When you bump your forehead, you get a small area that’s noticeably red, warm, raised and tender. These are four classic marks (redness, heat, swelling, and pain) of inflammation. Inflammation can be visible, like the goose egg on your forehead, or invisible, like accumulating injury to lung tissues from smoking. Another sign of inflammation is loss of function, as in a sprained ankle.
Inflammation is a normal response to injury, disease, invasion by bacteria or viruses, exposure to toxins, and radiation. In the immediate moment, it is called acute inflammation. The body quickly acts: blood vessels dilate, and white blood cells—a component of the immune system—rush to the affected area. These cells release biochemicals into the blood stream to trigger other processes. Thus, acute inflammation is rapid, temporary, and protective. It gradually disappears as healing proceeds. However, other types of inflammation are “silent” and can linger indefinitely. This is called chronic inflammation. It is neither rapid, temporary, or protective. In fact, it is just the opposite: it can trigger cancerous mutations in many organ cells, including the prostate gland.
Inflammation is linked to two processes necessary for cancer development:
- Cell mutations that lead to tumor formation – Multiple factors can spark mutations in cells’ DNA, and chronic inflammation is one of them. Although the exact agents and the role they play are still being investigated, activated inflammatory cells can damage healthy cells’ DNA and set up genomic instability.[i]
- Fostering tumor growth – When early tumors begin to outgrow their supply lines, they send out biochemical “lures” to attract another immune system component, a type of cell called a macrophage. In an acute inflammation, macrophages are present but in relatively small numbers. However, macrophages live longer than some other types of cells, so in an ongoing chronic inflammation their numbers multiply. When tumor cells attract macrophages, they “hijack” the cytokines (chemicals that signal cells to behave in certain ways) that macrophages secrete, helping build new tumor blood vessels (angiogenesis). “Meanwhile, other inflammatory cells spritz the tumour with molecules (free radicals) that further damage their DNA. Inflammation might also fire the starting gun for metastasis by producing chemicals that help tumour cells nibble through the molecules tethering them to their surroundings.”[ii]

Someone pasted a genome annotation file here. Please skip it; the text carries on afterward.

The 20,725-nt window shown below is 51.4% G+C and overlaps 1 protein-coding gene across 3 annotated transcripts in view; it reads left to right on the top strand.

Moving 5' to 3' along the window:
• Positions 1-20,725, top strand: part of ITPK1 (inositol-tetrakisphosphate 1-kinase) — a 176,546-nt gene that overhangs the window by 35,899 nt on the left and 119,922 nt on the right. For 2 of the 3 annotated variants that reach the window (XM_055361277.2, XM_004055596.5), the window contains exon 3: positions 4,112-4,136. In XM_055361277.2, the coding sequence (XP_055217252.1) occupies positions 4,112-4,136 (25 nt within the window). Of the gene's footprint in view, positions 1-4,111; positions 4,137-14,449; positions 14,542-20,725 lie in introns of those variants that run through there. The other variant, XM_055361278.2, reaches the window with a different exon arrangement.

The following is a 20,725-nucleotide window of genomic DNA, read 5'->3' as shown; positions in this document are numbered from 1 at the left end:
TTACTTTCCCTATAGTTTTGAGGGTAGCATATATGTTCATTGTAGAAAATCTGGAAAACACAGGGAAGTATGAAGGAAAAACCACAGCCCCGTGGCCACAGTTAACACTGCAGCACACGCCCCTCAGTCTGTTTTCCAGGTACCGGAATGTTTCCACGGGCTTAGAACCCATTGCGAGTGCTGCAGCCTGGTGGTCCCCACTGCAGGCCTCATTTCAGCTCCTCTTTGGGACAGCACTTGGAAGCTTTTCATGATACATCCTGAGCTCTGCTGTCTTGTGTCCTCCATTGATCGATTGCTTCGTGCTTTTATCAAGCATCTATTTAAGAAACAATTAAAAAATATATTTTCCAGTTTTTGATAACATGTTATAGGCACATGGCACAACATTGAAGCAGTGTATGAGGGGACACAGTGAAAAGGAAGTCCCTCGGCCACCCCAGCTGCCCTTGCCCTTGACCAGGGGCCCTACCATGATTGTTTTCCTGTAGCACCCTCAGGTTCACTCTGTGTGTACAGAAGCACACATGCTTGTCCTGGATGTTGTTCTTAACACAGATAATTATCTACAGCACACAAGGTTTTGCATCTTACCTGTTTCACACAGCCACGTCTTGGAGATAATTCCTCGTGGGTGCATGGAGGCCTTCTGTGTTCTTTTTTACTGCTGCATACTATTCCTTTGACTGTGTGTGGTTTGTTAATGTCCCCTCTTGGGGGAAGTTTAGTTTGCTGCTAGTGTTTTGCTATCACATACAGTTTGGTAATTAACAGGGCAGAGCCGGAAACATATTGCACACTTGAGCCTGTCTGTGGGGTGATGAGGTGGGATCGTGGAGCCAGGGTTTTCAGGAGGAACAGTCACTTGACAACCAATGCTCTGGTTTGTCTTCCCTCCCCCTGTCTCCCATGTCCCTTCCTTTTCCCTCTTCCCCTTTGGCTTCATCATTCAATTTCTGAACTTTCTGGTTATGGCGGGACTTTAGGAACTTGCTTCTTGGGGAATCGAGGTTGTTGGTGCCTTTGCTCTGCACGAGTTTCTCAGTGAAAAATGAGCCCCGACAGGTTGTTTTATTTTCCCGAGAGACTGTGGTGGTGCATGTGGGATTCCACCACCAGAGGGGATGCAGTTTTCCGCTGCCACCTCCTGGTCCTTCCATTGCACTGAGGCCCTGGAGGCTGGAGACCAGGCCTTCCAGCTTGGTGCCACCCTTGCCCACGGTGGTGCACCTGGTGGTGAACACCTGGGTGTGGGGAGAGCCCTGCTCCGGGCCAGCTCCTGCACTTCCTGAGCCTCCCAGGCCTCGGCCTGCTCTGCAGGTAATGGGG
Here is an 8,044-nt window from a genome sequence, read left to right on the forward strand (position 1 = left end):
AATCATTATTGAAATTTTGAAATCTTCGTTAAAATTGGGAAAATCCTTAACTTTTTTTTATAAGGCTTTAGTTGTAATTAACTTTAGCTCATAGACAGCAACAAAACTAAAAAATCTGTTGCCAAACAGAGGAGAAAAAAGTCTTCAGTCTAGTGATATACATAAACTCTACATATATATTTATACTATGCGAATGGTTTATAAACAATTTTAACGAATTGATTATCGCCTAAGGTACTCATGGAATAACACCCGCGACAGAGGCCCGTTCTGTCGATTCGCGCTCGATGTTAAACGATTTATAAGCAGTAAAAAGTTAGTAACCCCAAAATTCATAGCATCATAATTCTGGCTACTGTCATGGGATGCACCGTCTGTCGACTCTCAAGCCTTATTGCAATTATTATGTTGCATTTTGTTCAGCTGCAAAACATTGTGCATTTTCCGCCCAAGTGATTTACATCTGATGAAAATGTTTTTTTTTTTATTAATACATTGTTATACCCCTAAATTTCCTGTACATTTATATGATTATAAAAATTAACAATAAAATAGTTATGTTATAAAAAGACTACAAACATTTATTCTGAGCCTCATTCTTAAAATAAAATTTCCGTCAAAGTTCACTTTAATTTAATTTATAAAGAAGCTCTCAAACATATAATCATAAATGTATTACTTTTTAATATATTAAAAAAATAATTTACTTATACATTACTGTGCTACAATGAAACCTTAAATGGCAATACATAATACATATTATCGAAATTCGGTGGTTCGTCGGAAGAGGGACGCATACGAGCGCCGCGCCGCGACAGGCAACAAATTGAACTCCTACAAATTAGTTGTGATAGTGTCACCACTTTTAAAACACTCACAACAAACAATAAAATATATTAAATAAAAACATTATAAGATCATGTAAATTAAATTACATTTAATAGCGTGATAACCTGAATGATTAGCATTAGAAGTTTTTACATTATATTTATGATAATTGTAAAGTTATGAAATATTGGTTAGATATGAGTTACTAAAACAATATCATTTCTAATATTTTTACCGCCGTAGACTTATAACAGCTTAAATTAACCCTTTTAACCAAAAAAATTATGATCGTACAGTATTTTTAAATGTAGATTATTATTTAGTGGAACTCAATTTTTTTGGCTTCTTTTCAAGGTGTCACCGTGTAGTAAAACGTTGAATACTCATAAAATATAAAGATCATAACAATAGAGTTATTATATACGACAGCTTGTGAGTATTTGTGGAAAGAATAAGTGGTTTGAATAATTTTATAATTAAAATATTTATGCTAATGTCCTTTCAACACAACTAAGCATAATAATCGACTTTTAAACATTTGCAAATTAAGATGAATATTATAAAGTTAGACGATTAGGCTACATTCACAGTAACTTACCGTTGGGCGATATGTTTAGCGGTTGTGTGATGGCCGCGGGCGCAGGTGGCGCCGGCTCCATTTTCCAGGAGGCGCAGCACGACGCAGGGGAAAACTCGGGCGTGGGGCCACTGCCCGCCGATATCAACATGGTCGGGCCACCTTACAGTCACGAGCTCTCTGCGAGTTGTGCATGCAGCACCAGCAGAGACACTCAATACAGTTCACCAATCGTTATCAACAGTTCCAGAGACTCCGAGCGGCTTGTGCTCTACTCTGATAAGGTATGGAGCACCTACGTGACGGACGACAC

Thus, the relationship between inflammation and prostate cancer (PCa) is a vicious circle. If an acute inflammation becomes chronic, there is a risk that it will cause cellular mutations, including cancerous cells. If these cells begin to grow as a tumor, the cancer cells can hijack macrophage signaling chemicals.
Inflammation of the prostate gland
Inflammation of the prostate is called prostatitis. Acute prostatitis is a serious bacterial infection that should be diagnosed as soon as possible and treated with antibiotics. Chronic prostatitis, on the other hand, may have a bacterial cause, or no cause that can be found. If there is no known cause, trying to treat is often becomes a haphazard process of elimination. Meanwhile, symptoms persist, often leading to a condition called chronic pelvic pain syndrome (CPPS). Antibiotics and pain-killers may be ineffective.
A third type of prostatitis is called asymptomatic prostatitis, meaning there are no specific symptoms to suggest inflammation. However, benign prostatic hyperplasia (BPH, a gland enlargement that often happens with aging) is frequently associated with asymptomatic prostatitis. Since most men with BPH do not seek physician intervention unless they have urinary symptoms (frequency, difficulty urinating, slow stream etc.), they may harbor inflammation for years without knowing it.
Identifying inflammation: mpMRI
There is no way to screen for chronic prostate inflammation, but the Sperling Diagnostic Center provides expert detection and diagnosis of prostate disease thanks to our state-of-the-art 3 Tesla multiparametric MRI (3T mpMRI) of the prostate. Dr. Dan Sperling is a leading authority in the differentiation of prostate conditions that appear similar to a less experienced reader. These conditions include inflammation/prostatitis, BPH, PCa, or precancerous conditions like high grade PIN and ASAP.
If an area is revealed that is suspicious for prostate cancer, Dr. Sperling can immediately do an in-bore MRI guided targeted biopsy to sample suspicious areas with a minimal number of needles for the most accurate diagnosis.
Identifying inflammation and diagnosing the source can act as a pre-emptive strike against prostate cancer. A growing body of literature supports the merits of 3T mpMRI. If you are concerned about BPH, prostatitis, or chronic pelvic pain syndrome, contact the Sperling Prostate Center.
NOTE: This content is solely for purposes of information and does not substitute for diagnostic or medical advice. Talk to your doctor if you are experiencing pelvic pain, or have any other health concerns or questions of a personal medical nature.
[i] Grivennikov S, Greten F, Karin M. Immunity, inflammation, and cancer. Cell. 2010 Mar 19;140(6):883-99.
[ii] Danovi, Safia. “Feeling the heat—the link between inflammation and cancer.” Cancer Research UK, Feb. 1, 2013. http://scienceblog.cancerresearchuk.org/2013/02/01/feeling-the-heat-the-link-between-inflammation-and cancer/